26 November 2013

Anyone living in a large, bustling city will have experienced the manic crush of rush hour and the overwhelming congestion it can bring to a city’s roads. Attempts to reduce gridlock have included everything from congestion charges, such as in London, to public bike schemes, as seen in Buenos Aires, Paris and Hangzhou, China.

This January, Tallinn, Estonia, took a radical step in its efforts to reduce traffic jams, and became the first capital in the European Union to offer its residents free public transport. To travel free of charge, users are required to be registered as residents of Tallinn and pay a modest 3 euros ($4) to obtain a travel card. Last month Tallinn extended the scheme to its commuter trains.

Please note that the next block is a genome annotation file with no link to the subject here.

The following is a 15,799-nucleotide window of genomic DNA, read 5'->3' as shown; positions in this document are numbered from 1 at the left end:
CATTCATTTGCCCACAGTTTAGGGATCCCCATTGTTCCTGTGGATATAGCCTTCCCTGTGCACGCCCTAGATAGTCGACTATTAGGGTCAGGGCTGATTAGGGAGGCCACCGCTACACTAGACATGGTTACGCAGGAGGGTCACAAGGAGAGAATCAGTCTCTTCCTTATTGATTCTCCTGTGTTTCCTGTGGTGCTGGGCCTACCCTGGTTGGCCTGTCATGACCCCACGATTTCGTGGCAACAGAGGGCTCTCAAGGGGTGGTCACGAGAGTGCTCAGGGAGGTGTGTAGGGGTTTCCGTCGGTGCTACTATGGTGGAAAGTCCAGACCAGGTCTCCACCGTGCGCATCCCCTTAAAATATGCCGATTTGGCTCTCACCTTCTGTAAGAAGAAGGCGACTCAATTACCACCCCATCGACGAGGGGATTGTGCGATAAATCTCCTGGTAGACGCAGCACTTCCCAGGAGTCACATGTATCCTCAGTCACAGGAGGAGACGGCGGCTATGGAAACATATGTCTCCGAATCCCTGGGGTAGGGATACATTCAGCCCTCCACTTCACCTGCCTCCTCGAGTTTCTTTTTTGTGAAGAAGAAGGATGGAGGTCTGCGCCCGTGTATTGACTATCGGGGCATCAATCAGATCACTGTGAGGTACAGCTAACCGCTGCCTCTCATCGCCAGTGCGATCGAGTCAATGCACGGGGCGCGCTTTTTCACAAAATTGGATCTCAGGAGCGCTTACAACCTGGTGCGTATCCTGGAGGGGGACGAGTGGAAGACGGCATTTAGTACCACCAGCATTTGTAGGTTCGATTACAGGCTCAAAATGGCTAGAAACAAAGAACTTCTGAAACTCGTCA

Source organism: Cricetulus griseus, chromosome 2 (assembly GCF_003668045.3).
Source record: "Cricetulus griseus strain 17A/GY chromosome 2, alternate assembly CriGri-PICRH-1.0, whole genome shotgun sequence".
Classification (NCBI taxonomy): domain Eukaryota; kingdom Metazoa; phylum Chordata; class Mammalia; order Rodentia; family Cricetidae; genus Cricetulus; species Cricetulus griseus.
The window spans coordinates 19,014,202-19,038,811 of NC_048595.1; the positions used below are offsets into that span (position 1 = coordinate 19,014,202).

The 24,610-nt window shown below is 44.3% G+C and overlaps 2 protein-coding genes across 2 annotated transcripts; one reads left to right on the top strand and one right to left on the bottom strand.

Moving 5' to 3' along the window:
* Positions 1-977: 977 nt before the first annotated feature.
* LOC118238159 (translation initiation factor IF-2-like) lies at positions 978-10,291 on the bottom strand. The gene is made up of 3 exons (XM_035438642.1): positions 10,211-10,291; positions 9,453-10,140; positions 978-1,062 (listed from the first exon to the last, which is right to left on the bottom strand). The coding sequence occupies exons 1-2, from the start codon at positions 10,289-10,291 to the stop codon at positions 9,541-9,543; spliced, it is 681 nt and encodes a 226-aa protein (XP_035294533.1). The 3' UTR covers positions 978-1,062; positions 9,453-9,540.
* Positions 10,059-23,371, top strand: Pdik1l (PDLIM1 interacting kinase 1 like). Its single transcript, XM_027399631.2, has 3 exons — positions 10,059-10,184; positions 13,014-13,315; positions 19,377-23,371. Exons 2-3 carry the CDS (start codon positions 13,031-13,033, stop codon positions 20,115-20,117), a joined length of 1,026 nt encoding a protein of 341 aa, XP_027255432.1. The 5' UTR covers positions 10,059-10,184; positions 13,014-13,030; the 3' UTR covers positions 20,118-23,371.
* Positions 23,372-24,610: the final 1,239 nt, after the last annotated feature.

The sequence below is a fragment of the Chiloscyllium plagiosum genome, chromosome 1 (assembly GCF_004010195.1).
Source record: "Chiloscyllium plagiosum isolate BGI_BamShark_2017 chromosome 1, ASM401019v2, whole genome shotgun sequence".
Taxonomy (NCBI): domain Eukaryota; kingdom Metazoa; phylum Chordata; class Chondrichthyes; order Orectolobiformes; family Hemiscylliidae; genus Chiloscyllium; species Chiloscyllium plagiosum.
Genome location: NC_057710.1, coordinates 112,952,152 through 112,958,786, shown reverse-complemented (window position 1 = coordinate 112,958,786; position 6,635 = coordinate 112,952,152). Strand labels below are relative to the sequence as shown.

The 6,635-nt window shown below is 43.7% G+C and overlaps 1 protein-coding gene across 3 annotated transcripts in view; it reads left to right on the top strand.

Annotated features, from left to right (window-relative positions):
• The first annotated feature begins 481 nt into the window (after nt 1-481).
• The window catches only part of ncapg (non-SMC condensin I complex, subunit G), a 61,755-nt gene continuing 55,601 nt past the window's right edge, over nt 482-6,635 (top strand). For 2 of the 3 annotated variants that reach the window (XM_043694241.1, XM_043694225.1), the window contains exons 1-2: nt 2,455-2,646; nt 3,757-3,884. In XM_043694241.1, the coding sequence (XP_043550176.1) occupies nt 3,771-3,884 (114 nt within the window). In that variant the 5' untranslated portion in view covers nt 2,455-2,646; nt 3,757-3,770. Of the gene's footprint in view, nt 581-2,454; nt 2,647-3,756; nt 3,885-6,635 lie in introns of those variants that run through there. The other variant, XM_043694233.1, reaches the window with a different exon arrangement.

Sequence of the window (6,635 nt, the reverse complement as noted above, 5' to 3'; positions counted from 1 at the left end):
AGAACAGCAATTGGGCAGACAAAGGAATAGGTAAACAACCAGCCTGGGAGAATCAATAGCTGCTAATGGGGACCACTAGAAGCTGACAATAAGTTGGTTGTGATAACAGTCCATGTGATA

While the initiative will cost the city around 12 million euros a year in lost fares, authorities in Tallinn argue that free transport offers several key benefits.

“We win more than lose,” Edgar Savisaar, Mayor of Tallinn, said in May. “First of all, citizens have more mobility options in town. Secondly, there are environmental benefits, as air quality is getting better. Thirdly, there are major improvements in the traffic flow.”

What could free public transport offer to other cities around the world? “You would make some direct operational savings by removing the complexity of the ticketing system, where you have cash payments that slow buses down,” Peter White, Professor of Public Transport Systems at the University of Westminster, told

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